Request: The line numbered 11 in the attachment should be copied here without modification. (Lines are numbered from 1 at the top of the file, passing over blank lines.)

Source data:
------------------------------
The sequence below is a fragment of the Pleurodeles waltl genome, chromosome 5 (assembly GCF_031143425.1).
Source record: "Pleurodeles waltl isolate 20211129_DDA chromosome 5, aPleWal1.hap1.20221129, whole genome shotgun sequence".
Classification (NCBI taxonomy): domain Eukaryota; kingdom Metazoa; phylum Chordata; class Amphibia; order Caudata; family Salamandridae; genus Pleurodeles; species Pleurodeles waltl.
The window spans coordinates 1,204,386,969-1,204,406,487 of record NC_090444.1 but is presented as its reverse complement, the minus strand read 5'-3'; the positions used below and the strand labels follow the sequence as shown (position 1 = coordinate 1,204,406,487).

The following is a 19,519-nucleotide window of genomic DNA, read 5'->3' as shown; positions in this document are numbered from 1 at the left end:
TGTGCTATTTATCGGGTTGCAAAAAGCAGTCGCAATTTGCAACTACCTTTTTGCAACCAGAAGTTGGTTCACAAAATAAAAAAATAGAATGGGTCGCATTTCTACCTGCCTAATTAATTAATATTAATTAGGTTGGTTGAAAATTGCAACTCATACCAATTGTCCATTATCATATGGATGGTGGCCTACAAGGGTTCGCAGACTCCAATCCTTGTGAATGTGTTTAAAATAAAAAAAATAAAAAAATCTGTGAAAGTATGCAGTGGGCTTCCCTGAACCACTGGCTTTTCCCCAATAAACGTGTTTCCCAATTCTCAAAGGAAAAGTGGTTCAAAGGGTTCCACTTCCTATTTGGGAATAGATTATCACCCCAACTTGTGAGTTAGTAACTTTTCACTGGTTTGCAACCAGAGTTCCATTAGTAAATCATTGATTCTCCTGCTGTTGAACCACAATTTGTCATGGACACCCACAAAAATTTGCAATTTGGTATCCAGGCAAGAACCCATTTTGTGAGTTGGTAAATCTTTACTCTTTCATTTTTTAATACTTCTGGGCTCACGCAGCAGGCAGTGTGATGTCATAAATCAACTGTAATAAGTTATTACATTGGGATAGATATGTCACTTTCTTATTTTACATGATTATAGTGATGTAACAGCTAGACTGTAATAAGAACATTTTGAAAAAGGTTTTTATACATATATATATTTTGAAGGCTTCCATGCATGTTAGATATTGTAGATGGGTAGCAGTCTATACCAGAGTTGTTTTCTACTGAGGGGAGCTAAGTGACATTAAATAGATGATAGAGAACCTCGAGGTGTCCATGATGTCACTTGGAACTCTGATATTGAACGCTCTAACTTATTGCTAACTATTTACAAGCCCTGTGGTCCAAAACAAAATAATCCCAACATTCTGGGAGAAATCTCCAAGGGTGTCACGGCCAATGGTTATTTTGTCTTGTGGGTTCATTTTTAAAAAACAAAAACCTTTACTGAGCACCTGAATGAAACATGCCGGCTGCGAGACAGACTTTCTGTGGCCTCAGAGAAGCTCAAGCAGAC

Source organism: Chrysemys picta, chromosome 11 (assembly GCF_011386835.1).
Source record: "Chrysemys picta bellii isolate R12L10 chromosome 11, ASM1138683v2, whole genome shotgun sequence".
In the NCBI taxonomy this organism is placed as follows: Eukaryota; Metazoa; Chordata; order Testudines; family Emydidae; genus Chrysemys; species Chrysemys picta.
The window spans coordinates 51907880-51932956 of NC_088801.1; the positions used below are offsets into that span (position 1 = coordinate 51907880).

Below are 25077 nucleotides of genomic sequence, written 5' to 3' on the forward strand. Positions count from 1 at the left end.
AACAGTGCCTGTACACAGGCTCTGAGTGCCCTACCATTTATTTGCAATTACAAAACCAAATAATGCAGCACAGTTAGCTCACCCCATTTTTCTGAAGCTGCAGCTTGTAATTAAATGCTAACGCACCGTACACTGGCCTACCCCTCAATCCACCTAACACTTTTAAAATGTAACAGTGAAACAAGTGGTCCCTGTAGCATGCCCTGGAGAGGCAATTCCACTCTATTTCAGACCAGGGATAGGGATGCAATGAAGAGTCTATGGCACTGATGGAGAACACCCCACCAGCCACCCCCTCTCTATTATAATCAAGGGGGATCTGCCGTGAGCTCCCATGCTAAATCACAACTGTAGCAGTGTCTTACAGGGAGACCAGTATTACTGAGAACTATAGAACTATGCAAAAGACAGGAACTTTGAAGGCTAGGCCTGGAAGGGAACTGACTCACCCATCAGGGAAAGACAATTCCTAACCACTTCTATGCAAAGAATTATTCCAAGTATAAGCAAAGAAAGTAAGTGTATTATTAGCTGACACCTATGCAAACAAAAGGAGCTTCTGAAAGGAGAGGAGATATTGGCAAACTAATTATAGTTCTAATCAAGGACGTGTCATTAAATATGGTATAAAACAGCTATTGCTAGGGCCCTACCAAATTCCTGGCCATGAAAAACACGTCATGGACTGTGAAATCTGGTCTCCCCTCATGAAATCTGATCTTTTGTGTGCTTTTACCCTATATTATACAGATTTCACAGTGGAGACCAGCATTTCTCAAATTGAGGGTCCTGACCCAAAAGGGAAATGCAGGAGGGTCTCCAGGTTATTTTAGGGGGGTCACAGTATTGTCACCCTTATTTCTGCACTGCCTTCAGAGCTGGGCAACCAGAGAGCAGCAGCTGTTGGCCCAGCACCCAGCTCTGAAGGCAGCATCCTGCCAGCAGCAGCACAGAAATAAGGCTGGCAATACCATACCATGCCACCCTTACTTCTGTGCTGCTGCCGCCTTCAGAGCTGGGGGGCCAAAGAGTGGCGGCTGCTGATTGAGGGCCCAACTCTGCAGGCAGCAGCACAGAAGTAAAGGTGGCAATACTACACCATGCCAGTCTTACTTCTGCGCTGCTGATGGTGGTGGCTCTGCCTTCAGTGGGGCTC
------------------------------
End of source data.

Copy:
Below are 25077 nucleotides of genomic sequence, written 5' to 3' on the forward strand. Positions count from 1 at the left end.